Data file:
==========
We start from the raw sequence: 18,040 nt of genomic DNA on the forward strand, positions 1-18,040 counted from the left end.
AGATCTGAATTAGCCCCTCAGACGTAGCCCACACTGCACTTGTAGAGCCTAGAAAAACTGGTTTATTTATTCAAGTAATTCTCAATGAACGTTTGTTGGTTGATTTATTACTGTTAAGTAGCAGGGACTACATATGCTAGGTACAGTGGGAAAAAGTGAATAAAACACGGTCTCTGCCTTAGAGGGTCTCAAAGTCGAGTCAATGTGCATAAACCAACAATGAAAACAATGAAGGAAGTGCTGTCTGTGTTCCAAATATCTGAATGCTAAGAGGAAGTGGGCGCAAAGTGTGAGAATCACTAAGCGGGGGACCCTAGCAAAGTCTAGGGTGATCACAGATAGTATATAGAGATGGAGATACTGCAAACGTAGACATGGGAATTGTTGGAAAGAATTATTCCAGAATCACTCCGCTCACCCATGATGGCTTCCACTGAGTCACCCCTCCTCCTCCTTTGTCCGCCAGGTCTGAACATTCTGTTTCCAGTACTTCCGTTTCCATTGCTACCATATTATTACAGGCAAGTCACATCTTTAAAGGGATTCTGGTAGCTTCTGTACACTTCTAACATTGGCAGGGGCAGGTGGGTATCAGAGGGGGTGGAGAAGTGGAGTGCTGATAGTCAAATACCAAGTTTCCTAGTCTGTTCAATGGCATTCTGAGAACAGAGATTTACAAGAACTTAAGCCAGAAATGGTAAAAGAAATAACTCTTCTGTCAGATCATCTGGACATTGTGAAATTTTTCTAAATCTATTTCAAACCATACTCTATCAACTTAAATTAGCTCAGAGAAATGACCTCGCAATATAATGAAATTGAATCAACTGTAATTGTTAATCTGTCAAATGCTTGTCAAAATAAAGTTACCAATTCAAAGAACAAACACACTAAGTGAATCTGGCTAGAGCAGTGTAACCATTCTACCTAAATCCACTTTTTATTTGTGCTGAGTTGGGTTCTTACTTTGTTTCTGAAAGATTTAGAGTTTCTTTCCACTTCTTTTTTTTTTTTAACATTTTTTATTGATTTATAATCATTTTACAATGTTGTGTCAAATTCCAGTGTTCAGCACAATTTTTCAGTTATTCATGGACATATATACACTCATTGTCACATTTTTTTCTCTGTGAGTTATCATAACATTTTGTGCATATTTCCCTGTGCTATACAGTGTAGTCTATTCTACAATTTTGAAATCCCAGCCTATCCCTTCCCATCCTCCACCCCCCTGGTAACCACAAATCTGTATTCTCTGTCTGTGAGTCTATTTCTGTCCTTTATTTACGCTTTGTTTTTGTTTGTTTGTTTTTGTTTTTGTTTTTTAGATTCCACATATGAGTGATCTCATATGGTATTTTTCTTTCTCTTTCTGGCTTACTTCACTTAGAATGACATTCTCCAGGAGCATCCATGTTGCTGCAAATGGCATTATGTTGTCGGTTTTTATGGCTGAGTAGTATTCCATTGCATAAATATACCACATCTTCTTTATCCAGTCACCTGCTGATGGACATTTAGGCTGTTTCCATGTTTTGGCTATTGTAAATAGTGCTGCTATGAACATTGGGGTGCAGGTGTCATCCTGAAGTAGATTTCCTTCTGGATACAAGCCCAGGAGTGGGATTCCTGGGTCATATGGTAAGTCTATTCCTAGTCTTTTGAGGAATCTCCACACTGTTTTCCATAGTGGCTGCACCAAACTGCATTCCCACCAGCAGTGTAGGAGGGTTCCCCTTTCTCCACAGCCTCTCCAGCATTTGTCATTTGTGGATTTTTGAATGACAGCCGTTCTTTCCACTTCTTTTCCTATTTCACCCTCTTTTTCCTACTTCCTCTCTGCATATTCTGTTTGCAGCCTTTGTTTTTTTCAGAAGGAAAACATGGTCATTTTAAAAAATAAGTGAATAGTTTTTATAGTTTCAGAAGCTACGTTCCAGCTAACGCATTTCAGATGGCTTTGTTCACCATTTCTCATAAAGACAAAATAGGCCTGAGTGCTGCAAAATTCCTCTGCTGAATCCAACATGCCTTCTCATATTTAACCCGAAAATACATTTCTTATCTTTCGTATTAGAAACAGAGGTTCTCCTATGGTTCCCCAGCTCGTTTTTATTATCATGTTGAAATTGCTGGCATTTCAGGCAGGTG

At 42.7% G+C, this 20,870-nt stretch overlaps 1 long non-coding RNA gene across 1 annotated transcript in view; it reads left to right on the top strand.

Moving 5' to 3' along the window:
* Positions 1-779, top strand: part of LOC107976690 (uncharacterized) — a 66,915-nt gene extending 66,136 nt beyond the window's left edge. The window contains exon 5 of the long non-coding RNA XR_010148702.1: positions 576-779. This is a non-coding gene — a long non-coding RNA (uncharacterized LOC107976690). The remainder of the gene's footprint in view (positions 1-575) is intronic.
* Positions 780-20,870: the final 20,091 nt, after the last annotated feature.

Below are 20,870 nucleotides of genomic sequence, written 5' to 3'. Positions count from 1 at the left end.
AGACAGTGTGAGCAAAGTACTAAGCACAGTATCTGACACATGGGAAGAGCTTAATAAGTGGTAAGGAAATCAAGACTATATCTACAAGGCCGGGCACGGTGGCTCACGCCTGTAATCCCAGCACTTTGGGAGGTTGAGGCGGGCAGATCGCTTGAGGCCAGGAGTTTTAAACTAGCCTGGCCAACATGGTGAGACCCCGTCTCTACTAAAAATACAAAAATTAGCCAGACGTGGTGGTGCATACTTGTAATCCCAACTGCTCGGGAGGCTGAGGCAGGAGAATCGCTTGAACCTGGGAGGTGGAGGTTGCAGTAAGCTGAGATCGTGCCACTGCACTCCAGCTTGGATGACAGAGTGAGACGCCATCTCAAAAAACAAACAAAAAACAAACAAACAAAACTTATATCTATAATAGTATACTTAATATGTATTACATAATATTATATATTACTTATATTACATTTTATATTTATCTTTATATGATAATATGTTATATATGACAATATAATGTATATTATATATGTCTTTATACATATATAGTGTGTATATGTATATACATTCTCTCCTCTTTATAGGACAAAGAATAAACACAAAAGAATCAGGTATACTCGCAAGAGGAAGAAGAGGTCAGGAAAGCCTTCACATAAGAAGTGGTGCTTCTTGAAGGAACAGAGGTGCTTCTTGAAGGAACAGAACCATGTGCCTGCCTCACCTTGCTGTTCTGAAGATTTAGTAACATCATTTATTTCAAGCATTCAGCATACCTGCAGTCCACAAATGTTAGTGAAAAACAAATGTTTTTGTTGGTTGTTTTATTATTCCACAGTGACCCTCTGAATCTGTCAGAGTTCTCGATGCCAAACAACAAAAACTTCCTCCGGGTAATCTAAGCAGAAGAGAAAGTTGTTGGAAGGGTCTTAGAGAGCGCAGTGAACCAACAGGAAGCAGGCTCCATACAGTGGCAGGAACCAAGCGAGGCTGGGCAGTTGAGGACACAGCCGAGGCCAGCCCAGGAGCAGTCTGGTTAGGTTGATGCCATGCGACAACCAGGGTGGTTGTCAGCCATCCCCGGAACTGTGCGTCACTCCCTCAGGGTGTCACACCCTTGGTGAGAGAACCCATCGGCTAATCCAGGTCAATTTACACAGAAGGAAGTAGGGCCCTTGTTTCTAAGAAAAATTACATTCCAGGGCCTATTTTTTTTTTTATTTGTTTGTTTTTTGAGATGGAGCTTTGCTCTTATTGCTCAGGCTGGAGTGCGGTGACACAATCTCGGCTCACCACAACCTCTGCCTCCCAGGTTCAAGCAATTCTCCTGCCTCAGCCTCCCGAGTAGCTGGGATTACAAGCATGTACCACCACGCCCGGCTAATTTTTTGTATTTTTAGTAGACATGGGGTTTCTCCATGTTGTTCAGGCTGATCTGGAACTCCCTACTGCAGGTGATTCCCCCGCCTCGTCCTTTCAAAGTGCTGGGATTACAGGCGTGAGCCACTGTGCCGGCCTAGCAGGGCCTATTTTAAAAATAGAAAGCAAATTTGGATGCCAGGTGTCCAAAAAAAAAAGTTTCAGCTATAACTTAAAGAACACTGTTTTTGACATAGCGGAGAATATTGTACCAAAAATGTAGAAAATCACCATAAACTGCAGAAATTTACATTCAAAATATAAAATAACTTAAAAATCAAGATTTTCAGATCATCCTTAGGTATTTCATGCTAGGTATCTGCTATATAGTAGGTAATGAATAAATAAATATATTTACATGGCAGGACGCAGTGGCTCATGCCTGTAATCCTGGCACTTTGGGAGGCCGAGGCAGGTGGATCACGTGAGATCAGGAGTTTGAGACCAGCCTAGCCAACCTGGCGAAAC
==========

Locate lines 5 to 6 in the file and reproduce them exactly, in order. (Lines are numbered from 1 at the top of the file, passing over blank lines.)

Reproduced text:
* Positions 1-779, top strand: part of LOC107976690 (uncharacterized) — a 66,915-nt gene extending 66,136 nt beyond the window's left edge. The window contains exon 5 of the long non-coding RNA XR_010148702.1: positions 576-779. This is a non-coding gene — a long non-coding RNA (uncharacterized LOC107976690). The remainder of the gene's footprint in view (positions 1-575) is intronic.
* Positions 780-20,870: the final 20,091 nt, after the last annotated feature.